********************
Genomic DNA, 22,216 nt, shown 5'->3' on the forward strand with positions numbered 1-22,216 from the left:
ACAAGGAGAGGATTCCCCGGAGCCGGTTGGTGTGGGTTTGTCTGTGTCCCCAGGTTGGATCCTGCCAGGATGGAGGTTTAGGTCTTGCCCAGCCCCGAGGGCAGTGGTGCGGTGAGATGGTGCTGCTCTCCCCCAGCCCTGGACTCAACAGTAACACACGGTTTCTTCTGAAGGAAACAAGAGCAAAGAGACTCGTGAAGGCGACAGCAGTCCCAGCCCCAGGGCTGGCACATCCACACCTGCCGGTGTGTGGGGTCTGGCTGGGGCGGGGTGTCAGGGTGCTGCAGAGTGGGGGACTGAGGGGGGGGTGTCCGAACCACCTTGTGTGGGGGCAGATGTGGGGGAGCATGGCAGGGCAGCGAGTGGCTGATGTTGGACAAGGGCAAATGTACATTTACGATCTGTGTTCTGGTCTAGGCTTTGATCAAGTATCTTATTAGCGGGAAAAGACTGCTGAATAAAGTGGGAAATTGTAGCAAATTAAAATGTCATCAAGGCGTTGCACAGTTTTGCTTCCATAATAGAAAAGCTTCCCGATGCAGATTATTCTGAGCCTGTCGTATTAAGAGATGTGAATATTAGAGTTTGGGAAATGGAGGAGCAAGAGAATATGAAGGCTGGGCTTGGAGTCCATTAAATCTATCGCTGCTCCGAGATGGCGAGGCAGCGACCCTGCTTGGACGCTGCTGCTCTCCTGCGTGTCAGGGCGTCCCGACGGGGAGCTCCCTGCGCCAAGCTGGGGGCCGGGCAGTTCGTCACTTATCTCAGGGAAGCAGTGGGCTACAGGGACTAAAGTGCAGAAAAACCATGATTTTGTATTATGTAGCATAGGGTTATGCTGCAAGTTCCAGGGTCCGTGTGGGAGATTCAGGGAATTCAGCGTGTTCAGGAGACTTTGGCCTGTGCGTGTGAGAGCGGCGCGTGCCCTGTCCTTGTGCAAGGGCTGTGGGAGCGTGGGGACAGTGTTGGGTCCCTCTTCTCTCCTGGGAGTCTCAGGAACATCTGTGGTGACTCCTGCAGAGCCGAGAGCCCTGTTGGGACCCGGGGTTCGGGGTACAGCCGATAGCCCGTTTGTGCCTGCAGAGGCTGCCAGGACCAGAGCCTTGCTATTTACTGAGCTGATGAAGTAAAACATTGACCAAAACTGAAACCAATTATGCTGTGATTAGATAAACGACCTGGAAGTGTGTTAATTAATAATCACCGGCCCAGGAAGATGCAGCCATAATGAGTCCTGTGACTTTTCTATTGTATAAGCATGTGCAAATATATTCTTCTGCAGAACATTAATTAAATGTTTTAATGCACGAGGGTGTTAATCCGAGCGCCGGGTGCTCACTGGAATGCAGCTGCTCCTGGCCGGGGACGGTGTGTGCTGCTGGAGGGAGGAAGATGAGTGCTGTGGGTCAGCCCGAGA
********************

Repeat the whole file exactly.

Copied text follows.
Genomic DNA, 22,216 nt, shown 5'->3' on the forward strand with positions numbered 1-22,216 from the left:
ACAAGGAGAGGATTCCCCGGAGCCGGTTGGTGTGGGTTTGTCTGTGTCCCCAGGTTGGATCCTGCCAGGATGGAGGTTTAGGTCTTGCCCAGCCCCGAGGGCAGTGGTGCGGTGAGATGGTGCTGCTCTCCCCCAGCCCTGGACTCAACAGTAACACACGGTTTCTTCTGAAGGAAACAAGAGCAAAGAGACTCGTGAAGGCGACAGCAGTCCCAGCCCCAGGGCTGGCACATCCACACCTGCCGGTGTGTGGGGTCTGGCTGGGGCGGGGTGTCAGGGTGCTGCAGAGTGGGGGACTGAGGGGGGGGTGTCCGAACCACCTTGTGTGGGGGCAGATGTGGGGGAGCATGGCAGGGCAGCGAGTGGCTGATGTTGGACAAGGGCAAATGTACATTTACGATCTGTGTTCTGGTCTAGGCTTTGATCAAGTATCTTATTAGCGGGAAAAGACTGCTGAATAAAGTGGGAAATTGTAGCAAATTAAAATGTCATCAAGGCGTTGCACAGTTTTGCTTCCATAATAGAAAAGCTTCCCGATGCAGATTATTCTGAGCCTGTCGTATTAAGAGATGTGAATATTAGAGTTTGGGAAATGGAGGAGCAAGAGAATATGAAGGCTGGGCTTGGAGTCCATTAAATCTATCGCTGCTCCGAGATGGCGAGGCAGCGACCCTGCTTGGACGCTGCTGCTCTCCTGCGTGTCAGGGCGTCCCGACGGGGAGCTCCCTGCGCCAAGCTGGGGGCCGGGCAGTTCGTCACTTATCTCAGGGAAGCAGTGGGCTACAGGGACTAAAGTGCAGAAAAACCATGATTTTGTATTATGTAGCATAGGGTTATGCTGCAAGTTCCAGGGTCCGTGTGGGAGATTCAGGGAATTCAGCGTGTTCAGGAGACTTTGGCCTGTGCGTGTGAGAGCGGCGCGTGCCCTGTCCTTGTGCAAGGGCTGTGGGAGCGTGGGGACAGTGTTGGGTCCCTCTTCTCTCCTGGGAGTCTCAGGAACATCTGTGGTGACTCCTGCAGAGCCGAGAGCCCTGTTGGGACCCGGGGTTCGGGGTACAGCCGATAGCCCGTTTGTGCCTGCAGAGGCTGCCAGGACCAGAGCCTTGCTATTTACTGAGCTGATGAAGTAAAACATTGACCAAAACTGAAACCAATTATGCTGTGATTAGATAAACGACCTGGAAGTGTGTTAATTAATAATCACCGGCCCAGGAAGATGCAGCCATAATGAGTCCTGTGACTTTTCTATTGTATAAGCATGTGCAAATATATTCTTCTGCAGAACATTAATTAAATGTTTTAATGCACGAGGGTGTTAATCCGAGCGCCGGGTGCTCACTGGAATGCAGCTGCTCCTGGCCGGGGACGGTGTGTGCTGCTGGAGGGAGGAAGATGAGTGCTGTGGGTCAGCCCGAGA